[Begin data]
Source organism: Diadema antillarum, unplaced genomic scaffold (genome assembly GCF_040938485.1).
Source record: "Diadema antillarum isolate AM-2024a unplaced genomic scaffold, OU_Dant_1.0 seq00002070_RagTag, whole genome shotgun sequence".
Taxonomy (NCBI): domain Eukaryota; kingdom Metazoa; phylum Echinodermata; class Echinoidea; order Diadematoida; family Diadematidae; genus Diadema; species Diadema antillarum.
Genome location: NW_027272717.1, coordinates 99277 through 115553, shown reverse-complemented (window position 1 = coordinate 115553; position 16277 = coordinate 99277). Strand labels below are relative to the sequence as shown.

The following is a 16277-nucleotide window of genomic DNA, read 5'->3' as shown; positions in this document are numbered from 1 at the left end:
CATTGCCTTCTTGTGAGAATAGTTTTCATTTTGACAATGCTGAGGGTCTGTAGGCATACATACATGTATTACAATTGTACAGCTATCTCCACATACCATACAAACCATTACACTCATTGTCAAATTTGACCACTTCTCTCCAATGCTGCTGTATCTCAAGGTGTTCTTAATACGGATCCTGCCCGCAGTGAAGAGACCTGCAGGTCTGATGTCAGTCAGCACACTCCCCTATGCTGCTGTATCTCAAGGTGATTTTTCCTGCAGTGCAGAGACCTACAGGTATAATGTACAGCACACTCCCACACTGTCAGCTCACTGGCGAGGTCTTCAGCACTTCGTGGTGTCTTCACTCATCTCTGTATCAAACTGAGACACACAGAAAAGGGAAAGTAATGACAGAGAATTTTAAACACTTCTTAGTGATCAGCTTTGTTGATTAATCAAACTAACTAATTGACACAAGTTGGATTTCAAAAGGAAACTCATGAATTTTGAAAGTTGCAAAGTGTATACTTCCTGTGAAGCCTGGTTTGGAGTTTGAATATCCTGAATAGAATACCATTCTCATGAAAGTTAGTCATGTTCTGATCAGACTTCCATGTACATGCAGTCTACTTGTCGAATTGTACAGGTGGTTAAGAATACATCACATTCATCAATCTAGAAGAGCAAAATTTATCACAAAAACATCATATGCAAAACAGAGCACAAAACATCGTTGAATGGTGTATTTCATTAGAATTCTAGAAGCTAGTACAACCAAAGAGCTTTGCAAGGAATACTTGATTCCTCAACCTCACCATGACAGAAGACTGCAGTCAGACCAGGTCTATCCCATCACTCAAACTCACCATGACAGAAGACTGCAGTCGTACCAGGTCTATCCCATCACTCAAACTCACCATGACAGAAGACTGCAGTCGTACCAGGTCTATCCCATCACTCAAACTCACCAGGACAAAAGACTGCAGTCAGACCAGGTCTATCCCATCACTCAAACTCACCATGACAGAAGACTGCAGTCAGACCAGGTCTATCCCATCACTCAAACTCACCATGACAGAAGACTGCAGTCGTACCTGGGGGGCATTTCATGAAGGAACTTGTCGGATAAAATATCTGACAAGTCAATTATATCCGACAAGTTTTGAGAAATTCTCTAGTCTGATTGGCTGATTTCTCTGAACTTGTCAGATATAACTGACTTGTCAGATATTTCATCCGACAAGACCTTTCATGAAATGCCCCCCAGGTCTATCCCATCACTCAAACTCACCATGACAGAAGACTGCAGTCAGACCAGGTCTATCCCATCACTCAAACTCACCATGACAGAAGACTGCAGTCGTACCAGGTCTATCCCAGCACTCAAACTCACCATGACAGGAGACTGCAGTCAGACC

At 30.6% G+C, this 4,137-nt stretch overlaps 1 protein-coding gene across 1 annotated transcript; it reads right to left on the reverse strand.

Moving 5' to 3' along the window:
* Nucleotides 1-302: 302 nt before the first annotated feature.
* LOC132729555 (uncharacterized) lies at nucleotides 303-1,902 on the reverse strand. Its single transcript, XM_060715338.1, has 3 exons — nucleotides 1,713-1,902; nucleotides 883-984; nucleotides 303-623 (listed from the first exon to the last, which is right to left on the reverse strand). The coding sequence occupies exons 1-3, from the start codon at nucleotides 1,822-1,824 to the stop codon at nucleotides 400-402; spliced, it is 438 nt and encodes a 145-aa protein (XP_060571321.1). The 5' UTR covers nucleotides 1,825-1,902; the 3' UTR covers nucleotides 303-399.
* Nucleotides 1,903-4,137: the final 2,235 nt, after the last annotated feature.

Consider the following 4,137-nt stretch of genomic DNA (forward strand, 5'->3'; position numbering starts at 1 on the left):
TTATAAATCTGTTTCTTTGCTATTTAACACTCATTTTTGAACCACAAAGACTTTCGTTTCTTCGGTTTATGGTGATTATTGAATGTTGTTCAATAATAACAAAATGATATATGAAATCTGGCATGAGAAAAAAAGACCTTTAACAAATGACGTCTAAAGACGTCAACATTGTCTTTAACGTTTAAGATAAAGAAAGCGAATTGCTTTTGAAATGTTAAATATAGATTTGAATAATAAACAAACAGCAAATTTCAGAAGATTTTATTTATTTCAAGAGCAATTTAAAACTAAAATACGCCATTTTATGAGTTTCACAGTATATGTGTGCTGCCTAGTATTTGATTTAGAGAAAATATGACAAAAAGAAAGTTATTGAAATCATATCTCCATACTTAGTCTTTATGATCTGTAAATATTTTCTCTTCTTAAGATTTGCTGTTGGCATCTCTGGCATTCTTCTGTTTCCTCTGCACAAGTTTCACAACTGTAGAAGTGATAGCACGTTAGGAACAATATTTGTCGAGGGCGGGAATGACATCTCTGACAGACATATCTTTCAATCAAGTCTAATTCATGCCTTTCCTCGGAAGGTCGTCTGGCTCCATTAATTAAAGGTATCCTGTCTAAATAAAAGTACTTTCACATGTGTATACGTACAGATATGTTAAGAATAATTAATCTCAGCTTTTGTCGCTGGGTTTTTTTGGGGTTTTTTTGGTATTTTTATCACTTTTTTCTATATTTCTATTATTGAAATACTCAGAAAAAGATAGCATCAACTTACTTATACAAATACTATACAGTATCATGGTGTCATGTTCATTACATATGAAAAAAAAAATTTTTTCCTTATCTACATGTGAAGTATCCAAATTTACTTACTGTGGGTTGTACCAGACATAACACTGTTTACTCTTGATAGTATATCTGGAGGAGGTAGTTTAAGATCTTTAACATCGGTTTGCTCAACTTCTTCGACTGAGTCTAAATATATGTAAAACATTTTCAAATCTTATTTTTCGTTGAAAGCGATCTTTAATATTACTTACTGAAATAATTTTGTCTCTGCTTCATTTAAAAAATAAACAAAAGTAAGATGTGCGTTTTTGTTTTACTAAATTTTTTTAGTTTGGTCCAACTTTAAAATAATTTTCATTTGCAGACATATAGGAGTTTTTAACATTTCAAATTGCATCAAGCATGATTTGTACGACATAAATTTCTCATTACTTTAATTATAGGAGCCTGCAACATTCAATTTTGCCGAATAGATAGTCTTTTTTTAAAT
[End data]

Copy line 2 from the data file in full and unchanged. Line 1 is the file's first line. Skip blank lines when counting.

Source record: "Diadema antillarum isolate AM-2024a unplaced genomic scaffold, OU_Dant_1.0 seq00002070_RagTag, whole genome shotgun sequence".